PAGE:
75 Pages Posted: 24 Jan 2009 Last revised: 22 Mar 2012
Date Written: January 23, 2009
This Article addresses the relationship between Section 2254 of the Anti-Terrorism and Effective Death Penalty Act and the Fourteenth Amendment. There is a substantial body of literature that either laments or celebrates the rigid limitations on relief imposed on state prisoners attempting to vindicate their federal constitutional rights in federal court. In a series of cases beginning with Williams v. Taylor, the Court has left little doubt that patently incorrect interpretations of the United States Constitution do not necessarily warrant relief under the applicable provision of the habeas corpus statute, Section 2254. The question remains, however, whether such limitations on the ability of federal courts to enforce the federal Constitution represents a constitutional problem.
This Article is the first attempt by a commentator to reconcile Section 2254 with the Fourteenth Amendment, ultimately concluding that Section 2254, as currently applied, is inconsistent with the Fourteenth Amendment's incorporation doctrine. The hallmark of incorporation under the Fourteenth Amendment, or more precisely, selective incorporation, is the promise that constitutional rights must apply with the same force and breadth in each of the fifty states, a promise that is impossible to realize under the strictures of Section 2254. Because Section 2254 impedes the ability of federal courts to apply the federal Constitution to constitutional claims - e.g., the Sixth Amendment right to counsel-there appear to be serious Fourteenth Amendment concerns that have previously gone unexplored. Because of the limitations on relief for incorrect applications of the Constitution imposed by Section 2254, and in view of the nature of certain of the rights announced in the Bill of Rights, this Article posits that the constitutional criminal procedure rights have been sub silentio un-incorporated.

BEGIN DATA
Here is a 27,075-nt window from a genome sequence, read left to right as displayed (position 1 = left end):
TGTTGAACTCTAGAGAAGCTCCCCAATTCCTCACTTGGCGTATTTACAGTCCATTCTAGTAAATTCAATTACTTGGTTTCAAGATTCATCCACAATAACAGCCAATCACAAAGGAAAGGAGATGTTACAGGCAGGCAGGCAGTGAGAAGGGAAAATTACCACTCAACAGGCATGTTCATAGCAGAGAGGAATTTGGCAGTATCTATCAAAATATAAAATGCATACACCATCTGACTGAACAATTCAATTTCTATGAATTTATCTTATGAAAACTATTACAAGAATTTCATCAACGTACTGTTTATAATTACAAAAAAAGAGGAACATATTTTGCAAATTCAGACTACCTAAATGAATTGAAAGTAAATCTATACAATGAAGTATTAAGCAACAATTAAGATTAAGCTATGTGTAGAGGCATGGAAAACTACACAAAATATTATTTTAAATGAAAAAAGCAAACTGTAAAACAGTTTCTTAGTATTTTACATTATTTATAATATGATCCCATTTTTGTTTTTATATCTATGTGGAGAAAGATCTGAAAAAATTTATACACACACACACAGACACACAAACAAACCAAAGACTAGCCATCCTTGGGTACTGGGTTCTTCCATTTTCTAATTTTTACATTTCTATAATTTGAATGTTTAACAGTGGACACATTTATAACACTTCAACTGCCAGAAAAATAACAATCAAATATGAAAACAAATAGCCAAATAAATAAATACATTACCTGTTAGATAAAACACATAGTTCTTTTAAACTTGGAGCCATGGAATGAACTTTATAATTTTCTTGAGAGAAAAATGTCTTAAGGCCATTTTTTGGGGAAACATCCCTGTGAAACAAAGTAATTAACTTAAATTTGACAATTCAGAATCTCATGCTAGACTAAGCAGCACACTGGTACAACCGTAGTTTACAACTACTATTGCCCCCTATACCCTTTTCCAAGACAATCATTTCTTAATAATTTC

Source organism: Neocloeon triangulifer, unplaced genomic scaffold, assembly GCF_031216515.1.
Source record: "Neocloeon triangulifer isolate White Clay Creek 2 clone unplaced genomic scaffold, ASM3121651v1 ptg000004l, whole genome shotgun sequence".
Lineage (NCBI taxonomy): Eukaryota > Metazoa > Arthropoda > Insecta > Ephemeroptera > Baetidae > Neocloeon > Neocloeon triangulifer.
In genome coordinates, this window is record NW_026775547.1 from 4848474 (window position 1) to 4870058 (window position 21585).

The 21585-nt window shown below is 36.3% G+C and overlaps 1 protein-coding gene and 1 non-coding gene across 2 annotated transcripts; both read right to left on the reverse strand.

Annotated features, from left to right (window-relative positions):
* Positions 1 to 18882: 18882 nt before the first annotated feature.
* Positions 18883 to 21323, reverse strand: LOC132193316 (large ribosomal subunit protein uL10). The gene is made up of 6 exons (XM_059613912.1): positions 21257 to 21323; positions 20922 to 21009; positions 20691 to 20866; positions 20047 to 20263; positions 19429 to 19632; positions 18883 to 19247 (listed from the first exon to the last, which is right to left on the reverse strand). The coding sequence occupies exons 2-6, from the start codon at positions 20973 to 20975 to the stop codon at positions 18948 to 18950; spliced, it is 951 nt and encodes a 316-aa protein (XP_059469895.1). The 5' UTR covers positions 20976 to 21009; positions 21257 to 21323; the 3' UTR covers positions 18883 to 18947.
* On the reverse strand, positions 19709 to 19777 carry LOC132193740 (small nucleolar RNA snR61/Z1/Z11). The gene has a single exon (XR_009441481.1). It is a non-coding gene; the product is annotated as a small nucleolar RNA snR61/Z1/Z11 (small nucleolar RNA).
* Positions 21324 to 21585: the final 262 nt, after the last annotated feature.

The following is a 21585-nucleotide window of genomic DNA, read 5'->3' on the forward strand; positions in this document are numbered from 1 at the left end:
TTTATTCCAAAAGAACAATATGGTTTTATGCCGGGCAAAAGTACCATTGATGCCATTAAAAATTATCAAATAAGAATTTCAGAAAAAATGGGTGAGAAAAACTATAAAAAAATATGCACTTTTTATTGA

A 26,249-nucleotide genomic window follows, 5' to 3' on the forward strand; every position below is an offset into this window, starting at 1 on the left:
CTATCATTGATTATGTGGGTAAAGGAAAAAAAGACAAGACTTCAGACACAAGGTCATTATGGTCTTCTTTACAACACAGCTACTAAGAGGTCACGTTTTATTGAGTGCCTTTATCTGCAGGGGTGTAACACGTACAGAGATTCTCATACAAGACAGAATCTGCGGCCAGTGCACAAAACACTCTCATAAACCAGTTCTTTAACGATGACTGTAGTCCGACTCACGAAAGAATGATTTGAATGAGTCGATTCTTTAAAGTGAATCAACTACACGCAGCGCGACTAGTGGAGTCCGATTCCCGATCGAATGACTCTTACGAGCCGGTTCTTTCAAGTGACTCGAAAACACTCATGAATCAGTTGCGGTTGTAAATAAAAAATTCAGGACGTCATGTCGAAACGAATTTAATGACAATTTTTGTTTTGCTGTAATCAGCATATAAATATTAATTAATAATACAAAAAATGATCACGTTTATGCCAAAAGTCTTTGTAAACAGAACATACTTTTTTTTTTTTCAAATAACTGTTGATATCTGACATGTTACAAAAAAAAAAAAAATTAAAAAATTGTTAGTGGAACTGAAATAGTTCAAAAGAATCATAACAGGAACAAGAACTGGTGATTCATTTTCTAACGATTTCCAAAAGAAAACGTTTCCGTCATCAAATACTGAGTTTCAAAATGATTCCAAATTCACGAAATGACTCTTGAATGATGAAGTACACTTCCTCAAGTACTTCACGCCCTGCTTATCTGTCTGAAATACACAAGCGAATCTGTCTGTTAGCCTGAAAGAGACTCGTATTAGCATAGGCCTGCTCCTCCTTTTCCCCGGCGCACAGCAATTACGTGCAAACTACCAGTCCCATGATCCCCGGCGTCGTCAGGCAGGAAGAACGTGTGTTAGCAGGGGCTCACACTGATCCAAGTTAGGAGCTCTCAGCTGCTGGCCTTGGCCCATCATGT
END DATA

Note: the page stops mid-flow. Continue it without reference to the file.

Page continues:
Suggested Citation: Suggested Citation
Marceau, Justin F., Un-Incorporating the Bill of Rights: The Tension between the Fourteenth Amendment and the Federalism Concerns that Underlie Modern Criminal Procedure Reforms (January 23, 2009). Journal of Criminal Law and Criminology, Vol. 98, No. 4, 2009; U Denver Legal Studies Research Paper No. 09-02. Available at SSRN: https://ssrn.com/abstract=1332171